The airline industry has been gradually reducing fees and weeding out overpriced premium seating. Some airlines will do just about anything to acquire your business. Yet the perks are still flying high. This might surprise you: Among frequent-flier programs, miles are tied with prestige more than price tag. But hey, who am I kidding? The fact is that the easiest way to rack up the points is to spend with the best airline, carrier, and credit card — even if it costs a few bucks more than if you were to spend with that carrier’s partner.
It does however take a bit of hassle to shift. Who has the time to sit down and compare hours spent on a plane with hours spent on an ergonomic hamster wheel (is that “hockey sticks” looking like that, or is that a pigeon?!)? “Once you’ve experienced first-hand how jet lag wears on you when you’re trying to catch an international flight or land a domestic flight, you won’t want to try it again,” Gary Leff, an airline industry expert, told me. This is also where a bit of planning — checking seat assignments, weather forecasts, airport times, and other information — can be helpful.
Such planning has also led to the emergence of an industry term: blackout dates. The United MileagePlus program, for example, has strict rules about when it will grant customers access to exclusive amenities. In February, the Delta Dream Flier program introduced blackout dates related to immunizations, while Air France-KLM introduced a clause that bars participants from getting around for a certain period of time. Some cards have recently tweaked their own mileage availability as well. Gold Delta, for example, recently did away with its earning slots for flights between New York and Newark, a key area of interest for visitors from the Gulf and Asia.
Airlines still value their programs because they are the most effective way to market and communicate brands. As American Airlines tested the waters last week by offering members of its MileagePlus program one free upgrade if they paid an additional $29 each way on the MileagePlus Platinum and Gold elite member programs, the New York Times reported that passengers who rushed to purchase the upgrades flew on American to earn miles and rebook on American’s mainline flights. Apparently, it doesn’t take long for customers to develop brand loyalty.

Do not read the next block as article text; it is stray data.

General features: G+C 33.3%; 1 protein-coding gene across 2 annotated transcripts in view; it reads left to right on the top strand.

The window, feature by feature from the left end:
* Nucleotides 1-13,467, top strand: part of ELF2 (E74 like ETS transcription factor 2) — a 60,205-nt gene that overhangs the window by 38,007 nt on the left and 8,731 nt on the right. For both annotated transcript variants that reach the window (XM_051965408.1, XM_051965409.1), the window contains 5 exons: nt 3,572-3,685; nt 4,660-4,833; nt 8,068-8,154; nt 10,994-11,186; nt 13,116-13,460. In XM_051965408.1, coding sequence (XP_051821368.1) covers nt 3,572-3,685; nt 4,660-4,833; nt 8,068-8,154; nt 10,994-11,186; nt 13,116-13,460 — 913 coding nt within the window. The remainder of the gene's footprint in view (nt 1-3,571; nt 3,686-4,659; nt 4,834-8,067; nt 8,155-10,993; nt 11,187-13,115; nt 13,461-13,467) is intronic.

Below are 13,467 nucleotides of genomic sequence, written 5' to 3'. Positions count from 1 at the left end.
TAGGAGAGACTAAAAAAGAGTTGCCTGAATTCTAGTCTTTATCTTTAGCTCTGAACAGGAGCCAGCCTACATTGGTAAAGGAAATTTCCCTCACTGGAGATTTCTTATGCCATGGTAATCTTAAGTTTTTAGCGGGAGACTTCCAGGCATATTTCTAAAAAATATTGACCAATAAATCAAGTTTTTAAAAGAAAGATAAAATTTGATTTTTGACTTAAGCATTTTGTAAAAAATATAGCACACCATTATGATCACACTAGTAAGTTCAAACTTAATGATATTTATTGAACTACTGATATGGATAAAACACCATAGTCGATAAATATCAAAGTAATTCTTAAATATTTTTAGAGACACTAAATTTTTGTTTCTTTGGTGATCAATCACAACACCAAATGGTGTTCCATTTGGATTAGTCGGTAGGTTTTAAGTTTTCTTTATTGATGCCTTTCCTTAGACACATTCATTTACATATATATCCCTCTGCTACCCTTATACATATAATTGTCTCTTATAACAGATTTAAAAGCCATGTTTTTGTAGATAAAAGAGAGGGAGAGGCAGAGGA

But if the pressure is starting to come on, a handful of carriers are working on adding card perks to ensure they retain the business travelers of tomorrow.
Citi got in on the fun earlier this year when it launched the Citi/AAdvantage Bonus Miles Card, which initially gave away bonuses of 50,000 bonus miles to members enrolled in its AAdvantage program, for a fee of $125 per year. The bonus miles remained available to cardmembers who did not yet enroll in the program. When the new AAdvantage base member requirements for the 2016 bonus weren’t enough to incentivize existing members, Citi expanded its bonus miles offer. So rather than just expanding existing dollar-value bonus miles to new members, Citi now offers cardmembers the possibility of 100,000 bonus miles per year.
In February, American announced a similar program for its MileagePlus members, the American Airlines Aspire Card. American is also partnering with Capital One to market its existing AA Venture Card. Although Americans have generally favored the upside of a card with low annual fees and high yields, Capital One’s Venture Card, which was designed for a market that doesn’t need a lot of cash, is facing some stiff competition from the low-cost and solid-rating credit card companies, which want to take over as the industry standard. Cardholders of Capital One’s Venture card can earn double the miles with American’s programs, the same as by purchasing an AAdvantage ticket on an AAdvantage-program carrier. That same month, Chase followed suit with its own comparable card: the Chase Ultimate Rewards card.
Even scarier for Chase’s competitors is the fact that Chase offers its cardmembers 10,000 Chase Ultimate Rewards points per dollar on top of the 10,000 points per dollar that is offered on American’s programs. The card seems to lock the customer into a tough deal. But it also earns Chase customers both a generous card fare and miles that stand to give them an edge over competitors who need just one cardholder in order to mitigate their travel expenses. Chase will do anything to keep its customers away from its competitors.
This article originally appeared in Bloomberg.